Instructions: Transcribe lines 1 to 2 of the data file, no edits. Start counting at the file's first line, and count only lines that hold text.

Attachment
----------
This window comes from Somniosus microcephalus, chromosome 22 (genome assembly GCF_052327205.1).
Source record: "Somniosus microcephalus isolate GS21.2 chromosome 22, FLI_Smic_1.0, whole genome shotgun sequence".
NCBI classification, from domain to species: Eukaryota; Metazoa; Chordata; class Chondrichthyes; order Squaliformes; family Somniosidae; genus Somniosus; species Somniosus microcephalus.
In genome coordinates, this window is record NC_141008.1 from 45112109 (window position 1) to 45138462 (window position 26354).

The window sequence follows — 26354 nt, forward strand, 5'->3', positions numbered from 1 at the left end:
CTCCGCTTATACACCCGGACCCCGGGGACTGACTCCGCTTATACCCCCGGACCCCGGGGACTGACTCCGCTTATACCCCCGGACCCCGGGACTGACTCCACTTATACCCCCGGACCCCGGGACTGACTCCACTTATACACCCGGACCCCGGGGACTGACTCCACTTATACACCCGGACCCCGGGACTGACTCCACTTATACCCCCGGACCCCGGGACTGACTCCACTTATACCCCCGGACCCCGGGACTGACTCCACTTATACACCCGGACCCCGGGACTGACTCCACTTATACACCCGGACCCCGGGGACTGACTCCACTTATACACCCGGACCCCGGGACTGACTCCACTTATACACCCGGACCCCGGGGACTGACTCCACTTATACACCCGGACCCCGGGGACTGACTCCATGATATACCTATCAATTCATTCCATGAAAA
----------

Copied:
This window comes from Somniosus microcephalus, chromosome 22 (genome assembly GCF_052327205.1).
Source record: "Somniosus microcephalus isolate GS21.2 chromosome 22, FLI_Smic_1.0, whole genome shotgun sequence".